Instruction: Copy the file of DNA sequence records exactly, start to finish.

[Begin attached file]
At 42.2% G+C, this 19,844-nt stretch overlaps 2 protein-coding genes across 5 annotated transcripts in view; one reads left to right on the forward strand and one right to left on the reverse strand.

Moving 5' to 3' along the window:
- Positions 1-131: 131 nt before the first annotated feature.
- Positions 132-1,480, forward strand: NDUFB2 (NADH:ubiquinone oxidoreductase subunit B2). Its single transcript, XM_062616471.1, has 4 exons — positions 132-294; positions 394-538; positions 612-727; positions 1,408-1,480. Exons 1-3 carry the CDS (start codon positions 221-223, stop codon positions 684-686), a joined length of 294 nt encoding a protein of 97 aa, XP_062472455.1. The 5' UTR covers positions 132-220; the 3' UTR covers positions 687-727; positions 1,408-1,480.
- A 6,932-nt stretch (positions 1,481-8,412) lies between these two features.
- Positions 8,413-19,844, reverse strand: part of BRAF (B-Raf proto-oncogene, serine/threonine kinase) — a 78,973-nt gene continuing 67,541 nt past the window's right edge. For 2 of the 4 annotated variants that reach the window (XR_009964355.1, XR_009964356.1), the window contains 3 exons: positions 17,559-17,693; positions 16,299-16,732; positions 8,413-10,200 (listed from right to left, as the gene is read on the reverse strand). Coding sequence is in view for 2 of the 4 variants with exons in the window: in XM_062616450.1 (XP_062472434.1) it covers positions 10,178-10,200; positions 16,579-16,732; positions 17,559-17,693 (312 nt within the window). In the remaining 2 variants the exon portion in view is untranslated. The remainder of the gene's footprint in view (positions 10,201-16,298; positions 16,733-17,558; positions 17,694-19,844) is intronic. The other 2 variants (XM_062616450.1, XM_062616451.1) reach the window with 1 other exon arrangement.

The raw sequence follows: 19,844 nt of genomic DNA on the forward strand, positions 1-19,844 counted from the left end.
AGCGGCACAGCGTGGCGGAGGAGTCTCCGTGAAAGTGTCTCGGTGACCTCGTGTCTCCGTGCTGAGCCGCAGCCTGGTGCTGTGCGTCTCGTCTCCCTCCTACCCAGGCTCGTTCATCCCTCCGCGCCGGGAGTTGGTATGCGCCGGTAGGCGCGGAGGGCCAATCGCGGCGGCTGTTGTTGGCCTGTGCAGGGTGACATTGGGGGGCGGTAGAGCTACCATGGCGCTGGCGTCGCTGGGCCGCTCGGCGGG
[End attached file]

At 42.2% G+C, this 19,844-nt stretch overlaps 2 protein-coding genes across 5 annotated transcripts in view; one reads left to right on the forward strand and one right to left on the reverse strand.

Moving 5' to 3' along the window:
- Positions 1-131: 131 nt before the first annotated feature.
- Positions 132-1,480, forward strand: NDUFB2 (NADH:ubiquinone oxidoreductase subunit B2). Its single transcript, XM_062616471.1, has 4 exons — positions 132-294; positions 394-538; positions 612-727; positions 1,408-1,480. Exons 1-3 carry the CDS (start codon positions 221-223, stop codon positions 684-686), a joined length of 294 nt encoding a protein of 97 aa, XP_062472455.1. The 5' UTR covers positions 132-220; the 3' UTR covers positions 687-727; positions 1,408-1,480.
- A 6,932-nt stretch (positions 1,481-8,412) lies between these two features.
- Positions 8,413-19,844, reverse strand: part of BRAF (B-Raf proto-oncogene, serine/threonine kinase) — a 78,973-nt gene continuing 67,541 nt past the window's right edge. For 2 of the 4 annotated variants that reach the window (XR_009964355.1, XR_009964356.1), the window contains 3 exons: positions 17,559-17,693; positions 16,299-16,732; positions 8,413-10,200 (listed from right to left, as the gene is read on the reverse strand). Coding sequence is in view for 2 of the 4 variants with exons in the window: in XM_062616450.1 (XP_062472434.1) it covers positions 10,178-10,200; positions 16,579-16,732; positions 17,559-17,693 (312 nt within the window). In the remaining 2 variants the exon portion in view is untranslated. The remainder of the gene's footprint in view (positions 10,201-16,298; positions 16,733-17,558; positions 17,694-19,844) is intronic. The other 2 variants (XM_062616450.1, XM_062616451.1) reach the window with 1 other exon arrangement.

The raw sequence follows: 19,844 nt of genomic DNA on the forward strand, positions 1-19,844 counted from the left end.
AGCGGCACAGCGTGGCGGAGGAGTCTCCGTGAAAGTGTCTCGGTGACCTCGTGTCTCCGTGCTGAGCCGCAGCCTGGTGCTGTGCGTCTCGTCTCCCTCCTACCCAGGCTCGTTCATCCCTCCGCGCCGGGAGTTGGTATGCGCCGGTAGGCGCGGAGGGCCAATCGCGGCGGCTGTTGTTGGCCTGTGCAGGGTGACATTGGGGGGCGGTAGAGCTACCATGGCGCTGGCGTCGCTGGGCCGCTCGGCGGG